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Charlie Johnson 11-29-2003 01:48 AM

Toxic chemicals and waste water treatment
 
Hi all,

Does anybody know if waste water treatment facilities filter out toxic
chemicals?
I know of a lot of people who clean paint brushes, rollers, roller pans,
etc.. in their laundry tubs, not to mention other things. This must
introduce a lot of toxic chemicals into the water system. Does anybody know
anything about this?

TIA,

Lurch



Henry Boyter 11-29-2003 03:50 AM

Toxic chemicals and waste water treatment
 
The short answer is yes, wastewater treatement plants
treat influent to them to USEPA standards. Filter is not the corect
word since filtering is not always involved.


--


Henry Boyter, Jr., PhD
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The opinions expressed are those of Dr. Boyter
and are not necessarily those of ITT. The opinions
of Dr. Boyter are provided for informational
purposes only and should not be used as advice.
No warranty or expression of professionalism is implied.


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know



Mark Tarka 12-01-2003 02:42 PM

Toxic chemicals and waste water treatment
 
"Charlie Johnson" <[Only registered and activated users can see links. Click Here To Register...]> wrote in message news:<WVSxb.25342$[Only registered and activated users can see links. Click Here To Register...].atl.ear thlink.net>...

My information is 20 years old, but still valid,
AFAIK.

There's a biological component to wastewater treatment,
slime containing microorganisms and plants that feed on
the nutrients in the "water" in what's called
"secondary treatment", or pond critters (plants and
animals) that do the same in a "polishing pond"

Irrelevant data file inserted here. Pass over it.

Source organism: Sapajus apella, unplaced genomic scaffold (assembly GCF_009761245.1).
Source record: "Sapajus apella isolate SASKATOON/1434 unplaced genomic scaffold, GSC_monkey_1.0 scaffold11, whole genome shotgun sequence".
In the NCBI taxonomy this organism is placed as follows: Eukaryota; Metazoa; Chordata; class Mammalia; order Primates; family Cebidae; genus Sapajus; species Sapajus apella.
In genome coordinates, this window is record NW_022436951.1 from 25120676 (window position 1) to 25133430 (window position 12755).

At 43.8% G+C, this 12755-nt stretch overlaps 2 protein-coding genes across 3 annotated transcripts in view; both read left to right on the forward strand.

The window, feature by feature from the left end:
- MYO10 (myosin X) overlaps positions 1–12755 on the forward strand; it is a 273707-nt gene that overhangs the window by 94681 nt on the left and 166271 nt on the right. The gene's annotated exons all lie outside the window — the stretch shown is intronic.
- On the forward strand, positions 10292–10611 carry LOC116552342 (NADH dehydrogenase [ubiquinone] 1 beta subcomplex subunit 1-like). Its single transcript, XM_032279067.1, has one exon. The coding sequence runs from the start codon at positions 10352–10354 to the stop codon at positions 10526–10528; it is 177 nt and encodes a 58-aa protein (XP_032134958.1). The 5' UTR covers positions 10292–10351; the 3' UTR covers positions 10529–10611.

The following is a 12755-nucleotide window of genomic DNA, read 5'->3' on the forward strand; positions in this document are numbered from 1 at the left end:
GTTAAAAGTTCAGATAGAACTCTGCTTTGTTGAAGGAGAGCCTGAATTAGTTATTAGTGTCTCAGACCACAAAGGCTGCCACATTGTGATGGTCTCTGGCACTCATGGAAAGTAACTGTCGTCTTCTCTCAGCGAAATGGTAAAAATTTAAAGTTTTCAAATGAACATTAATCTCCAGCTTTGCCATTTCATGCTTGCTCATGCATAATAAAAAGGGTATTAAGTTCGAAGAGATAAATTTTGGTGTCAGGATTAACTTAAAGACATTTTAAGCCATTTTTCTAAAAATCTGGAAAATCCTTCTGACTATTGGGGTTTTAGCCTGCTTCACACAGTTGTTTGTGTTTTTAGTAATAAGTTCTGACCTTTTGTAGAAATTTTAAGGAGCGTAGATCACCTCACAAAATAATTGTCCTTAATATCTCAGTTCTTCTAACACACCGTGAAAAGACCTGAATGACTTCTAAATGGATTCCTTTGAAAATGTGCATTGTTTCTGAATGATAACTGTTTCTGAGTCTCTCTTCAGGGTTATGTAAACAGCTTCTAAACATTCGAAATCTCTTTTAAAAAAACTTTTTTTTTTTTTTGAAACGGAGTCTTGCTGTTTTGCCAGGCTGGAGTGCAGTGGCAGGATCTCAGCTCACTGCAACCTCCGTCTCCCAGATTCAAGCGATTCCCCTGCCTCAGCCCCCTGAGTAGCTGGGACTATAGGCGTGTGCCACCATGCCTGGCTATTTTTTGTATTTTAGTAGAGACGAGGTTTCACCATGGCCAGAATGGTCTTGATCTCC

("tertiary treatment", maximum removal of organics before
discharge in both cases).

Treatment plants can tolerate some level of
toxic chemicals, especially if there is a large volume of
"normal" sewage to dilute them. When there is a die-off
of the microorganisms that cripples the plant, some sleuthing
is done, the perp identified, and heavy fines laid down by
the appropriate agency or court. At some level, USEPA, state,
or local government, or all, there are rules prohibiting the
discharge of toxic effluents into _public_ waste treatment
facilities. People who generate toxic wastes either treat
it themselves (as in say paper mill effluents) or pay someone
else to do the job.

In this context, toxic wastes are "filtered" out of the
regular treatment system. This is of course the worst of
the stuff that could be dumped down the drain. Households
are constantly discarding cleaning products, and medications
(or their metabolites) into the drains. I don't know what
effect this has on the treatment plant or the waters below
the point of discharge (perhaps whales beach themselves a
day or two after Merck or someone flushes one of their
batch processing vats)


Mark ("Primary treatment" is removal of tampons, condoms,
cig butts, and whatever fecal material settles
out under quiescent conditions after the lift-
pumps puree the floaters knocking out all gases)

Acid Test 01-13-2004 08:18 PM

Toxic chemicals and waste water treatment
 
Waste water is filtered to get rid of solid wastes.The sediment is
allowed to settle and treated with a hydroxid to neutralize the
acids.
Mainly uric acid.After this is done it is treated with a diluted
solution of k2Cr2O7.The Water components ar oxidized into water.
When this is done the water is then
boiled down some and distilled(of about 1/3 the wieght.The water is
treated with
a hydroxide again and boiled down another 1/3 and remainder water
vapour is distilled.
The remaining 1/3 has a copius quantity of K2CrO4 obtained from
boiling this solution.The waste left over is about 20% of this
solution.The K2CrO4 has to be washed a few times and recrystalized


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